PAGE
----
Seen as a showy gimmick by some and an impressive display of technical mastery by others, one-shot films are always a massive creative undertaking.
At once immersive and somehow also drawing attention to the very artifice of the filmmaking process, a one-er or one-shot film is a stylistic statement that can enhance or distract from any story a filmmaker is trying to tell.
There has been a modest crop of one-shot films released around the world in the decades since technological advancement allowed for such an endeavour, and many of these final products would not have had the same impact without their utter commitment to the form.
In this Movie List from The Film Magazine, we are selecting ten of the best examples of one-shot films (simulated or otherwise) in cinema history, listing each in chronological order. These are: 10 Must-See One-Shot Films.
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1. Rope (1948)
Two wealthy and highly educated flatmates brutally strangle a friend from school and hide his body in a chest just before hosting a dinner party for acquaintances and their former housemaster, both as an intellectual experiment and to see if they can get away with the perfect crime.
Alfred Hitchcock was limited in his ambition to make an unbroken filmed play (which he considered merely a stunt) by the length of a roll of film. Rope is actually made up of ten long takes disguised by the camera passing behind objects. Unspoiled takes were so precious that famously the scream of pain from a cameraman whose foot had just been broken had to be stifled to preserve that take’s sound recording.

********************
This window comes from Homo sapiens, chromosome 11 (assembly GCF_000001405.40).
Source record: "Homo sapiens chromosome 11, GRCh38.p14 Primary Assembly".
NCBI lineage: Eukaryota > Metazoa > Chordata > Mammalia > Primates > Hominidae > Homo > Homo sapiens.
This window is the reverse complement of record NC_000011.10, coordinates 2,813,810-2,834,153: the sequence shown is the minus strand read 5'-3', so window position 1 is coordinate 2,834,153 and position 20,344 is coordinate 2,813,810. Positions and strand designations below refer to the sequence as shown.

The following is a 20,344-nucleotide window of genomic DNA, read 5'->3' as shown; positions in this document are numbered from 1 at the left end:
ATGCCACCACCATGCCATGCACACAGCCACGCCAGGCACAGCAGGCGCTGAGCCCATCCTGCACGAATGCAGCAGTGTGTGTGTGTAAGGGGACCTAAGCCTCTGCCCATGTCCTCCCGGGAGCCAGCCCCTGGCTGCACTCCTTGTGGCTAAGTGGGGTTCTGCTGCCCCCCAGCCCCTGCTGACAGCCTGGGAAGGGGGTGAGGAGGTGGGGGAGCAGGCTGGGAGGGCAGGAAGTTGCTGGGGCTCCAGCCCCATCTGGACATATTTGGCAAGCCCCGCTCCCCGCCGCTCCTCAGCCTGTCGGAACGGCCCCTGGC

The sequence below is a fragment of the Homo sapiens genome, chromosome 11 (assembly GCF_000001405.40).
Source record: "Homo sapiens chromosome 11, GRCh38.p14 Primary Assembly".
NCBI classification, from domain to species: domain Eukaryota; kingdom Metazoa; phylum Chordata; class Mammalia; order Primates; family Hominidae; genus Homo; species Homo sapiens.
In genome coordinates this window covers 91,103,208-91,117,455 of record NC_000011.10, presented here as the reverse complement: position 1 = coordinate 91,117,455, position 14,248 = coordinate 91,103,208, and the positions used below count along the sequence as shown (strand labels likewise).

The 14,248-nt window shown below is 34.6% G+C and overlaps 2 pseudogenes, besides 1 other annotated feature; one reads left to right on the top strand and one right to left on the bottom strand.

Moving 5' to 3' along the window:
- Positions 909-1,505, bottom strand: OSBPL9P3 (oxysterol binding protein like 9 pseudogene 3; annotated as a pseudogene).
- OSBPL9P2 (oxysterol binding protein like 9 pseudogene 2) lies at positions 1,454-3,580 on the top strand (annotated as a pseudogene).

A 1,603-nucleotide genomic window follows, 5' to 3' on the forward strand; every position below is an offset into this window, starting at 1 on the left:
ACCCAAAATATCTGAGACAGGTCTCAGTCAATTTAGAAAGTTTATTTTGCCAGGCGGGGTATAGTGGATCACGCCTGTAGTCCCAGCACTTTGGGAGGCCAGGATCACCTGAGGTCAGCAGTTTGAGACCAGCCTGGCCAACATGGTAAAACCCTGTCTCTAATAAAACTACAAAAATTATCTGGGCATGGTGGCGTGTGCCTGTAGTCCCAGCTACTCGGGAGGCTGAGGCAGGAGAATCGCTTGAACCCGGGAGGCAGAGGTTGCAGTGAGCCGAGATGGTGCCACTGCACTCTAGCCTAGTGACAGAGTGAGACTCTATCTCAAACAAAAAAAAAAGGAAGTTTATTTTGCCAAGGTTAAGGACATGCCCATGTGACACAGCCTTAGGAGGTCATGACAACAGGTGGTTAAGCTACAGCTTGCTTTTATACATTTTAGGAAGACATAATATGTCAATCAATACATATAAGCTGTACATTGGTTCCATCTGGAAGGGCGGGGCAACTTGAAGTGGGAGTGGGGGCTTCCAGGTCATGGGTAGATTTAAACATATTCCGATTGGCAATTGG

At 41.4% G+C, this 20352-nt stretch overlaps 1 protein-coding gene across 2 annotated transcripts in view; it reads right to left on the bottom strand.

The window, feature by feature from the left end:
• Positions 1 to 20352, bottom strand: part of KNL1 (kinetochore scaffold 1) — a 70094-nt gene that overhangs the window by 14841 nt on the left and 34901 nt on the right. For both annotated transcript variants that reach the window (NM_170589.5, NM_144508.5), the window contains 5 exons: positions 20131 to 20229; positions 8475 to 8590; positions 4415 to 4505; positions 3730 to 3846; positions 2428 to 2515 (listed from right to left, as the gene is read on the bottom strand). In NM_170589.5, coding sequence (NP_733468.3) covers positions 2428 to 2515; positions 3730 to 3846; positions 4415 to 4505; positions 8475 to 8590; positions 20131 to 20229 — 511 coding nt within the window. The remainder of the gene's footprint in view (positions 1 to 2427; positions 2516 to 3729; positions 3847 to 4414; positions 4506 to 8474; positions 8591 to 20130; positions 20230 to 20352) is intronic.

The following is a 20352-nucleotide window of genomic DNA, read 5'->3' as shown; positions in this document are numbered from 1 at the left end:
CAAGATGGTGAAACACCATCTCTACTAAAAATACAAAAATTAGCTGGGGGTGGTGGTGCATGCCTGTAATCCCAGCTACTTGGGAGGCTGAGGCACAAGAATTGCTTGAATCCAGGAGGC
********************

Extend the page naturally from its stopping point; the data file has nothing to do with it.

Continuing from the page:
The illusion of a semi-unbroken take helps to keep you in the same headspace as the perpetrators and their guests in the apartment, allowing you to voyeuristically observe as Brandon and Phillip try to keep their story straight as James Stewart’s Rupert closes in on the truth.
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2. Irréversible (2002)
A man seeks revenge for the brutal rape of his girlfriend, this film’s story telling of him achieving horrifically violent retribution to the harrowing sexual assault itself as well as the calm before the storm earlier the same night unfolding backwards before our eyes.
This is definitely on that unique list of unforgettable films you cannot wait to never, ever, watch again. It’s striking, but not necessarily for good reasons; forcing you to witness an extended scene of brutal sexual assault without ever cutting away is an almost cruel ordeal.
Not only is Gaspar Noé’s Irréversible presented as one unbroken (the editing is actually disguised) sequence, but the story is told in reverse like Christopher Nolan’s Memento, and consequently the chain of cause and effect is broken and the moral underpinning of seeking revenge is interrogated.